43. 43.
    Krell J, Januszewski A, Yan K, Palmieri C. Role of fulvestrant in the management of postmenopausal breast cancer. Expert Rev Anticancer Ther. 2011;11:1641–52.PubMedCrossRefGoogle Scholar
  44. 44.
    Bartsch R, Wenzel C, Altorjai G, Pluschnig U, Mader RM, Gnant M, et al. Her2 and progesterone receptor status are not predictive of response to fulvestrant treatment. Clin Cancer Res. 2007;13:4435–9.PubMedCrossRefGoogle Scholar
  45. 45.
    Di LA, Jerusalem G, Petruzelka L, Torres R, Bondarenko IN, Khasanov R, et al. Results of the CONFIRM phase III trial comparing fulvestrant 250 mg with fulvestrant 500 mg in postmenopausal women with estrogen receptor-positive advanced breast cancer. J Clin Oncol. 2010;28:4594–600.CrossRefGoogle Scholar
  46. 46.
    Ohno S, Rai Y, Iwata H, Yamamoto N, Yoshida M, Iwase H, et al. Three dose regimens of fulvestrant in postmenopausal Japanese women with advanced breast cancer: results from a double-blind, phase II comparative study (FINDER1). Ann Oncol. 2010;21:2342–7.PubMedCrossRefGoogle Scholar
  47. 47.
    Pritchard KI, Rolski J, Papai Z, Mauriac L, Cardoso F, Chang J, et al. Results of a phase II study comparing three dosing regimens of fulvestrant in postmenopausal women with advanced breast cancer (FINDER2). Breast Cancer Res Treat. 2010;123:453–61.PubMedCrossRefGoogle Scholar
  48. 48.
    Robertson JF, Llombart-Cussac A, Rolski J, Feltl D, Dewar J, Macpherson E, et al. Activity of fulvestrant 500 mg versus anastrozole 1 mg as first-line treatment for advanced breast cancer: results from the FIRST study. J Clin Oncol. 2009;27:4530–5.PubMedCrossRefGoogle Scholar
  49. 49.
    Bigelow RL, Williams BJ, Carroll JL, Daves LK, Cardelli JA. TIMP-1 overexpression promotes tumorigenesis of MDA-MB-231 breast cancer cells and alters expression of a subset of cancer promoting genes in vivo distinct from those observed in vitro. Breast Cancer Res Treat. 2009;117:31–44.PubMedCrossRefGoogle Scholar
  50. 50.
    Petz LN, Ziegler YS, Schultz JR, Nardulli AM. Fos and Jun inhibit estrogen-induced transcription of the human progesterone receptor gene through an activator protein-1 site. Mol Endocrinol. 2004;18:521–32.PubMedCrossRefGoogle Scholar
  51. 51.
    Wang MM, Traystman RJ, Hurn PD, Liu T. Non-classical regulation of estrogen receptor-alpha by ICI182,780. J Steroid Biochem Mol Biol. 2004;92:51–62.PubMedCrossRefGoogle Scholar
  52. 52.
    Jakacka M, Ito M, Weiss J, Chien PY, Gehm BD, Jameson JL. Estrogen receptor binding to DNA is not required for its activity through the nonclassical AP1 pathway. J Biol Chem. 2001;276:13615–21.PubMedGoogle Scholar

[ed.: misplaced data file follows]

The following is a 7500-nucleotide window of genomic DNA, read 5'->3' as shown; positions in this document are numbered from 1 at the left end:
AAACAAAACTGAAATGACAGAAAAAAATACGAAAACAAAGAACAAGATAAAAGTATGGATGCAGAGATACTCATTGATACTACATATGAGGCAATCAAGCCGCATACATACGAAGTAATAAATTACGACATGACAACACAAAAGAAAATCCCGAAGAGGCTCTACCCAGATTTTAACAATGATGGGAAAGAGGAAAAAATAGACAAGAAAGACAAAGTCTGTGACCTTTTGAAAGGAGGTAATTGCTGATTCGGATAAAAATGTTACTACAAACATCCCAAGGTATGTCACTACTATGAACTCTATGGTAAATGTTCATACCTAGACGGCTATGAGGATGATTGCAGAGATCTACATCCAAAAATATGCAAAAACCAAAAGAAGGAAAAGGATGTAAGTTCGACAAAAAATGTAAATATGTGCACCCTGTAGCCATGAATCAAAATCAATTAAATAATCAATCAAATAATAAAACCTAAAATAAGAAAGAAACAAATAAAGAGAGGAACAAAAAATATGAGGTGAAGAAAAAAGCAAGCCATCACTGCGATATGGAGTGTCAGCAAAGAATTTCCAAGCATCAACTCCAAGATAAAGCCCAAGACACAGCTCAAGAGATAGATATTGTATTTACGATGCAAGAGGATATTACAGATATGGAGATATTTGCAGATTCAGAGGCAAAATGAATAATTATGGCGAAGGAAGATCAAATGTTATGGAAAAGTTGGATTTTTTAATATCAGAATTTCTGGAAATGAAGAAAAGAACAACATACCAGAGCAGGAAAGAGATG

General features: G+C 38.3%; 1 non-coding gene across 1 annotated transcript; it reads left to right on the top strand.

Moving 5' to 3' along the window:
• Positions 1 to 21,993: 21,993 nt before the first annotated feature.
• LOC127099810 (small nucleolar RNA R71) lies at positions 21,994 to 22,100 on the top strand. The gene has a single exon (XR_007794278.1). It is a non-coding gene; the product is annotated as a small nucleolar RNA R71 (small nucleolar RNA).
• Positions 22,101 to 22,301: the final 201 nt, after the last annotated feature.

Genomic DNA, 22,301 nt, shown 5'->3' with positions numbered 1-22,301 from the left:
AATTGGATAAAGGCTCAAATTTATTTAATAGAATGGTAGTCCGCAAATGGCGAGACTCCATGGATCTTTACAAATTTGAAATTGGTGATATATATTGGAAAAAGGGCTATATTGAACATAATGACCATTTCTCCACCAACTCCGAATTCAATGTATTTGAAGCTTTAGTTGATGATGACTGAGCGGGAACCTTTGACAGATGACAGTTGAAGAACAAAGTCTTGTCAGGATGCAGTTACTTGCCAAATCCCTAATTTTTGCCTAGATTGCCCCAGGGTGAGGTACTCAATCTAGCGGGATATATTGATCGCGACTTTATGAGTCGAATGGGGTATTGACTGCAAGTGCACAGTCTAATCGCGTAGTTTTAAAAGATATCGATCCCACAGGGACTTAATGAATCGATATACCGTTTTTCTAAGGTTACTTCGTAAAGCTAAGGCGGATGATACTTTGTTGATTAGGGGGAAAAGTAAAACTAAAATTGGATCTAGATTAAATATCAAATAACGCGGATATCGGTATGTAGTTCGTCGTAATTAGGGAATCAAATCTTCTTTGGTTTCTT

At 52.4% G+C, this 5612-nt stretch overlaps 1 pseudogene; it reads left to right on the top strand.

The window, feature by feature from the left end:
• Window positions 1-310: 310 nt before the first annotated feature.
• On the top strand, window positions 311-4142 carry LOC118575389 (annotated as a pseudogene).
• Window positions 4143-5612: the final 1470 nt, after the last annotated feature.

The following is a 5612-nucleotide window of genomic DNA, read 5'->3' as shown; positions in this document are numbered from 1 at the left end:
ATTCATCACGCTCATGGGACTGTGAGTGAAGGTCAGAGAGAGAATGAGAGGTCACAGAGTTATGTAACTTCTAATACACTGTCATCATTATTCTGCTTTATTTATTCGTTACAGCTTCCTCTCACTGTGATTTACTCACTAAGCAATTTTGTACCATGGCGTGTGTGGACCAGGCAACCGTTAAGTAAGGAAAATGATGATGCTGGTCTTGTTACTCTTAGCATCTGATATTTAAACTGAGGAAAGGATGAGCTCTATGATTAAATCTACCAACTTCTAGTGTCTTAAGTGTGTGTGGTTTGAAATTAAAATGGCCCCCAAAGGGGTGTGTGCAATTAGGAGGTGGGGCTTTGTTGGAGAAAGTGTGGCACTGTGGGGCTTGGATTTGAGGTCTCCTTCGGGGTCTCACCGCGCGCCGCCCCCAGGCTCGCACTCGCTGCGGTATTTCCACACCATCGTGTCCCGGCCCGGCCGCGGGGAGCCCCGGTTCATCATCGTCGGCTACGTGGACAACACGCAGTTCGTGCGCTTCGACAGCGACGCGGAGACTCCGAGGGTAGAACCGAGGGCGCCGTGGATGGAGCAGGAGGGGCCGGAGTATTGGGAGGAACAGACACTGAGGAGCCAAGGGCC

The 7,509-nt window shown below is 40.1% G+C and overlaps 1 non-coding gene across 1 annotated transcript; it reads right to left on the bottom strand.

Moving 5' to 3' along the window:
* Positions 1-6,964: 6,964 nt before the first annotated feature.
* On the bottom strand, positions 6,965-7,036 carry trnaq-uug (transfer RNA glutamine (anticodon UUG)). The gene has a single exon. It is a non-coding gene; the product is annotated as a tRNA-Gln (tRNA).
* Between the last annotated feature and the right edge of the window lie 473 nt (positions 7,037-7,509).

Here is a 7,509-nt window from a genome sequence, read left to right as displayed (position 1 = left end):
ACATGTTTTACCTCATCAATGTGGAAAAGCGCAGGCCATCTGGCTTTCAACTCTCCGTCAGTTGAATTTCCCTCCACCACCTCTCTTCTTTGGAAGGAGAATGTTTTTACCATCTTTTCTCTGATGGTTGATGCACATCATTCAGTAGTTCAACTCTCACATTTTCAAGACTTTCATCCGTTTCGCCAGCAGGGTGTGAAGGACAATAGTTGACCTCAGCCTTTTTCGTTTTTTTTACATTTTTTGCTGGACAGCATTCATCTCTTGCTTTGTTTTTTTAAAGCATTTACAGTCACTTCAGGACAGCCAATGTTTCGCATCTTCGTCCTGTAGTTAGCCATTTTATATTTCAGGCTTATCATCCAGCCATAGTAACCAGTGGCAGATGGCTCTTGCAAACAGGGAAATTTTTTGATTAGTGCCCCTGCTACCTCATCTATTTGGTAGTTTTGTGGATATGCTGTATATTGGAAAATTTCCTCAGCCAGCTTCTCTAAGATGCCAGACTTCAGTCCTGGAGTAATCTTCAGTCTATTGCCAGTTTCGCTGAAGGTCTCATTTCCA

53. 53.
    McDevitt MA, Glidewell-Kenney C, Jimenez MA, Ahearn PC, Weiss J, Jameson JL, et al. New insights into the classical and non-classical actions of estrogen: evidence from estrogen receptor knock-out and knock-in mice. Mol Cell Endocrinol. 2008;290:24–30.PubMedCrossRefGoogle Scholar

Copyright information

© International Society of Oncology and BioMarkers (ISOBM) 2013

Authors and Affiliations

  • Christina Bjerre
    • 1
    • 2
  • Lena Vinther
    • 1
    • 2
  • Kirstine C. Belling
    • 2
    • 3
  • Sidse Ø. Würtz
    • 1
  • Rachita Yadav
    • 2
    • 3
  • Ulrik Lademann
    • 1
    • 2
  • Olga Rigina
    • 2
    • 3
  • Khoa Nguyen Do
    • 4
  • Henrik J. Ditzel
    • 2
    • 5
    • 6
  • Anne E. Lykkesfeldt
    • 7
  • Jun Wang
    • 2
    • 8
  • Henrik Bjørn Nielsen
    • 3
  • Nils Brünner
    • 1
    • 2
  • Ramneek Gupta
    • 2
    • 3
  • Anne-Sofie Schrohl
    • 1
    • 2
  • Jan Stenvang
    • 1
    • 2
  1. 1.Faculty of Health and Medical Sciences, Department of Veterinary Disease BiologyUniversity of CopenhagenFrederiksberg CDenmark
  2. 2.Sino-Danish Breast Cancer Research CentreFrederiksberg CDenmark
  3. 3.Center for Biological Sequence Analysis, Department of Systems BiologyTechnical University of DenmarkLyngbyDenmark
  4. 4.DTU Multiassay Core (DMAC)Technical University of DenmarkLyngbyDenmark
  5. 5.Department of Cancer and Inflammation Research, Institute of Molecular MedicineUniversity of Southern DenmarkOdenseDenmark
  6. 6.Department of OncologyOdense University HospitalOdense CDenmark
  7. 7.Breast Cancer Group, Cell Death and MetabolismDanish Cancer Society Research CenterCopenhagen ØDenmark
  8. 8.BGI-Shenzhen, Beishan Industrial ZoneShenzhenChina

Personalised recommendations